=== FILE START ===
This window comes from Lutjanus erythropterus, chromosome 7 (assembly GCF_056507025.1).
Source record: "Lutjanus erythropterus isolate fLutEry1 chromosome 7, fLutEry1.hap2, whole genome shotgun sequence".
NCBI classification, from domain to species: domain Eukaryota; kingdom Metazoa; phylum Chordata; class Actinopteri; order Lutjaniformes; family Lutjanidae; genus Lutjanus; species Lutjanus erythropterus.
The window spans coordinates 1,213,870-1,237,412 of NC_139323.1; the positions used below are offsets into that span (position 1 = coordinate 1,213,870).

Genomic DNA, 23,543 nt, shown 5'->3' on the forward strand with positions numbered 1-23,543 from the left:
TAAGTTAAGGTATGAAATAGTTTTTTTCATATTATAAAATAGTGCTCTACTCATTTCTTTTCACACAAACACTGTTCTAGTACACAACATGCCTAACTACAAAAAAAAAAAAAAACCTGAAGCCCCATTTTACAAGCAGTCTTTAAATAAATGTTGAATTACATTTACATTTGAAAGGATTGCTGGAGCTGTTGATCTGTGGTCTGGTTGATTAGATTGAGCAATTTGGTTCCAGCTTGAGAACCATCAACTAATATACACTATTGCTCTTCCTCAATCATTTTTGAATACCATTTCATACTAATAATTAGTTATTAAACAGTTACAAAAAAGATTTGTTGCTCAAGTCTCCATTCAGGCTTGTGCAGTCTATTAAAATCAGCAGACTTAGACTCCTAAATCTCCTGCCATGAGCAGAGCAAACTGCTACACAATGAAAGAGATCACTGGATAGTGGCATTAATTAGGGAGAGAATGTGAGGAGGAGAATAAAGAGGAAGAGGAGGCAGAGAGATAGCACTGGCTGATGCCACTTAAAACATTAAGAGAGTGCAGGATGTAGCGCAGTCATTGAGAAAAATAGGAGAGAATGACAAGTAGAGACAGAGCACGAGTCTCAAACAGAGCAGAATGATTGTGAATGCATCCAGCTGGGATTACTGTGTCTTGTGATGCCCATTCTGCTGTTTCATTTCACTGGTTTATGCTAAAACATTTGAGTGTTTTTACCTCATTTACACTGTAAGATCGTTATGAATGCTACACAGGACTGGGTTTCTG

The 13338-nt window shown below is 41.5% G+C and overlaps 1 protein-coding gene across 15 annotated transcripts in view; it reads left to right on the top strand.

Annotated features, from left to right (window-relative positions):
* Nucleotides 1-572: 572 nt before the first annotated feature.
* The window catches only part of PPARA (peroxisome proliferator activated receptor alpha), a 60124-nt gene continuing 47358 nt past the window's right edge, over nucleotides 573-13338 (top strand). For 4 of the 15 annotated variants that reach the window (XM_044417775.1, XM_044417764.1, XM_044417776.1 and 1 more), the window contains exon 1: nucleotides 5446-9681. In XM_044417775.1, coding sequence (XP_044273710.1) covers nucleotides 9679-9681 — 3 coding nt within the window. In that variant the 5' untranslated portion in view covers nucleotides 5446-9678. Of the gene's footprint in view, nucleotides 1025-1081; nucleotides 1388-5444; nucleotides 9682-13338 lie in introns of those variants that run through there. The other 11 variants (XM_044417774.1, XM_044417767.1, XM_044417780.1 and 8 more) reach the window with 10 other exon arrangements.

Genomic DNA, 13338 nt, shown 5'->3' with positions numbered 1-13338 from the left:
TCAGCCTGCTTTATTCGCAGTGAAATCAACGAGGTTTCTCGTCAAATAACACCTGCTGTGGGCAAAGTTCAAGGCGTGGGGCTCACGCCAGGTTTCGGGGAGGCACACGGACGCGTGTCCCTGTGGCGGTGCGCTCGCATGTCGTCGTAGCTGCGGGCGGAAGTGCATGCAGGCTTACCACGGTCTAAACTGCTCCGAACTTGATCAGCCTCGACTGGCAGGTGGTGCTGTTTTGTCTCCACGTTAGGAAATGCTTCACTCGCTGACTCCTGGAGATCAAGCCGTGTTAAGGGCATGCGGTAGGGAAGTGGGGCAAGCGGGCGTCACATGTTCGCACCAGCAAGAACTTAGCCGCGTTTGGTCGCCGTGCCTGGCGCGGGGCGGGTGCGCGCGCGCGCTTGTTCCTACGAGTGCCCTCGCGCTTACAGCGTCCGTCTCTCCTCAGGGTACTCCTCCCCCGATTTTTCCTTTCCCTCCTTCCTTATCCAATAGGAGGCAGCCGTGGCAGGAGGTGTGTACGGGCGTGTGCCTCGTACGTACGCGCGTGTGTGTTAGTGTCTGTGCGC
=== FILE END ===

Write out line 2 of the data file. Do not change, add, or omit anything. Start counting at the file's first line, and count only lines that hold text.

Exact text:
Source record: "Lutjanus erythropterus isolate fLutEry1 chromosome 7, fLutEry1.hap2, whole genome shotgun sequence".